Tuesday, September 25, 2012

BYOD and Android: Are You Vulnerable?

In the BYOD environment, Android-powered devices are a boom to both employees and organizations. With a seemingly endless array of apps designed to increase productivity plus a high level of functionality; Android devices in theory, give everyone what they need.
For all of the benefits of using Droids for work, there is one major drawback: increased threats to security. Thanks to malicious attacks from cybercriminals using malware, organizations that allow BYOD on Android phones are subject to having their data compromised. This is the result of the lax security protocols on Android apps.

Unauthorized Apps

These days, there’s an app for almost anything – including wiping out your employer’s entire network or exposing sensitive company data to criminals, albeit inadvertently. When employees are allowed to use their own personal devices for work, they don’t hesitate to add apps; after all, it’s their phone or tablet and they can do what they want with it after hours.


The problem is that addictive new game that you downloaded from the web could, in fact, be malware that will compromise the security of your employer’s data. Chances are that when you purchase an app from an online store like Google or iTunes, it’s legitimate, but when you go outside of the traditional stores, you’re playing with fire. That QR code that you scan for a fancy new app could be hiding something far more sinister and you probably won’t know until it’s too late.
According to a recent study, the most common type of malware on Android devices is fake apps, followed by data stealers. Other common types of malware that attack Android devices are adware and malicious downloaders, as well as RAT/Rooters and premium service abusers. In general, the malware that attacks mobile devices uses Trojans and worms that spread easily, and may perform tasks such as logging dialed numbers and e-mails sent, recording calls, sending SMS messages to everyone in the contact list and stealing financial information, among others. Clearly, these breaches are dangerous for any organization.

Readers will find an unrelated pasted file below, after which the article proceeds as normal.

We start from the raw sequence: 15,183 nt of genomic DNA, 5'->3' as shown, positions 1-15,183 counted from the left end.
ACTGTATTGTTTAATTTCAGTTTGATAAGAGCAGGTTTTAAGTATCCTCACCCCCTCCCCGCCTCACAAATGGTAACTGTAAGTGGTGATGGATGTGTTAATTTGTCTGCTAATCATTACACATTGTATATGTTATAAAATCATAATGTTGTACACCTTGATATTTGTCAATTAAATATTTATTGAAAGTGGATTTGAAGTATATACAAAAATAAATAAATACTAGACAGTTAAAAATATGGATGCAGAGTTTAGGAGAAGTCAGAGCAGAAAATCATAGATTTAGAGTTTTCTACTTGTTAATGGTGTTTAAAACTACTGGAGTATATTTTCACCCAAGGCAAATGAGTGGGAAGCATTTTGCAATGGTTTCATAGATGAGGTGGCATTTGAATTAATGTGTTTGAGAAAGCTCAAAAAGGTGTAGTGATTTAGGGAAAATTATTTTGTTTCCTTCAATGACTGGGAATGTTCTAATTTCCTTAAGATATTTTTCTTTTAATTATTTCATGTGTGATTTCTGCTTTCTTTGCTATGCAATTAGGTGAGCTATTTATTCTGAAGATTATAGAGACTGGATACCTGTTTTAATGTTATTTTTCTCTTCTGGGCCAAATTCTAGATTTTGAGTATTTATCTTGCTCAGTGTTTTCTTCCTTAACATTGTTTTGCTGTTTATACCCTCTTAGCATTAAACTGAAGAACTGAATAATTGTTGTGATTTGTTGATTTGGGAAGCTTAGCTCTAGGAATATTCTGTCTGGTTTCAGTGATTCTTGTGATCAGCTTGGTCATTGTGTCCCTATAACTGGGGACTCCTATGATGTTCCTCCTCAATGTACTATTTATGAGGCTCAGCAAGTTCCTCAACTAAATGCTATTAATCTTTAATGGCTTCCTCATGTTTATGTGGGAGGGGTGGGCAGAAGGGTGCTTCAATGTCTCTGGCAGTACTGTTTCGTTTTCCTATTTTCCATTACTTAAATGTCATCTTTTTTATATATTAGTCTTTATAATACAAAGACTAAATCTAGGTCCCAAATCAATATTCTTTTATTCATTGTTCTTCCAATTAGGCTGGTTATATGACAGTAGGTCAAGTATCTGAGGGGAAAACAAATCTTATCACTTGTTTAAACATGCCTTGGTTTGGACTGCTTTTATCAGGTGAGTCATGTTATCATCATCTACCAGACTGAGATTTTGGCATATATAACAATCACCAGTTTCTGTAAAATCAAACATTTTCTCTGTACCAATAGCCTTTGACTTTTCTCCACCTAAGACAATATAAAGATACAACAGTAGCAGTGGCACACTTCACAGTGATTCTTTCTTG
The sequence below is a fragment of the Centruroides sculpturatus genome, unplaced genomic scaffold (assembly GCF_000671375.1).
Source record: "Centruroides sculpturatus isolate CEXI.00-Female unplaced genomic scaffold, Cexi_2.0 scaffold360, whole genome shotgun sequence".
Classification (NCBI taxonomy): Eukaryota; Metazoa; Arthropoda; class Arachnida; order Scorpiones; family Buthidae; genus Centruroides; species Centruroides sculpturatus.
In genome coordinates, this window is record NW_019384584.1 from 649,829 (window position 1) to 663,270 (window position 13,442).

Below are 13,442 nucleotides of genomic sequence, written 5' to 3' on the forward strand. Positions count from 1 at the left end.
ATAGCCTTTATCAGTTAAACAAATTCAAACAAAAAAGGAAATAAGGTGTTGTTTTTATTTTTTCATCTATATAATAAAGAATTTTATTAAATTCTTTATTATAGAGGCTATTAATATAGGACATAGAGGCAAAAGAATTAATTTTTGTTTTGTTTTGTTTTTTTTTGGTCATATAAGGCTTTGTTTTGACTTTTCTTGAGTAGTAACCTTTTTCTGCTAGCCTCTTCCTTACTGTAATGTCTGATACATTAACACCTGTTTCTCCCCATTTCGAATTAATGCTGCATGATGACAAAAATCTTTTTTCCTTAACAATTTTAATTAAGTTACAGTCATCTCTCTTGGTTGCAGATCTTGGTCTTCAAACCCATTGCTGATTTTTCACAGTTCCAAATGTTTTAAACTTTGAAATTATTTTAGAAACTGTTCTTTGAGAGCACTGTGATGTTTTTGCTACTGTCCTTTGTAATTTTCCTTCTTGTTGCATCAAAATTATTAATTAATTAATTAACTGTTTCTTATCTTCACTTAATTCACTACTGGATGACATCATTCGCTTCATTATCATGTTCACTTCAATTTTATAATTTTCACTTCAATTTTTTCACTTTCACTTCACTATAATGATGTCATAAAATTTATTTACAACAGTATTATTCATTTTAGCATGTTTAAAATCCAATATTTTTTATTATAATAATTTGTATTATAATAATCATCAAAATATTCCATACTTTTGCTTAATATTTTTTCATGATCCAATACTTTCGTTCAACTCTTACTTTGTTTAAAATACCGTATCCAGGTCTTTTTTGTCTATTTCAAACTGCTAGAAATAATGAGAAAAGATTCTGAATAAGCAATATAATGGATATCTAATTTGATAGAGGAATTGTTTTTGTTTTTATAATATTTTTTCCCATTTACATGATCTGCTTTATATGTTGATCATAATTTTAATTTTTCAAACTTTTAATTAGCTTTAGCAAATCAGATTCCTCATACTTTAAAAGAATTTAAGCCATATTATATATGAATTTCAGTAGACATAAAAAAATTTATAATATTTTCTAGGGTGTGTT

In general, the Android app marketplace is far more likely to contain malware or other problematic apps than Apple or Blackberry. Until recently, there was little to no policing of Android apps, meaning that anyone could develop an app to do just about anything and sell it without approval. Apple and Blackberry, on the other hands, have strict controls in place and the apps sold for those devices have generally been vetted to ensure security.  Android has made strides in the area of policing apps, but experts still estimate that as many as one in twenty Android users is affected by some type of app-based malware.

 

What Organizations Can Do

Because Android apps tend to be more dangerous than others, one solution to protect your BYOD environment is to allow the use of iPhone or Blackberry devices only. However, that may not be a practical solution, as employees may prefer their Android devices and could be unwilling to change.
The impracticality of limiting BYOD to certain devices is why Trend Micro and other security experts recommend that organizations develop strict and detailed policies regarding BYOD. Employees using their own devices must cede some control to their organization’s IT department, if they wish to store or access company data on their device.  Savvy IT managers will install malware detectors and additional security controls on personal devices to ensure that there is no loss of data in the event of a breach. For example, if the employee loses his or her device, IT needs the ability to lock or wipe the device remotely to prevent data loss if it falls into the wrong hands.
BYOD has plenty of benefits for both employees and organizations alike, but without proper management, BYOD can also spell disaster. Whether your organization is specifically targeted by criminals, or you are simply a victim of a broad-based attack, the results are the same: the loss of time, money and in some cases, competitive advantage and reputation. Tightly controlling the types of devices that can access your network and data, and insisting on sophisticated security measures is the only way to keep your company safe and secure in this new environment.

About the Author:  Kelly Tuttle is a certified internet security professional and freelance consultant from Vancouver. He works with organizations of all sizes to develop BYOD security plans.

1 comment:

  1. As a business owner in addition to an Android owner, this article was a great resource for me. Answered several questions I had.

    ReplyDelete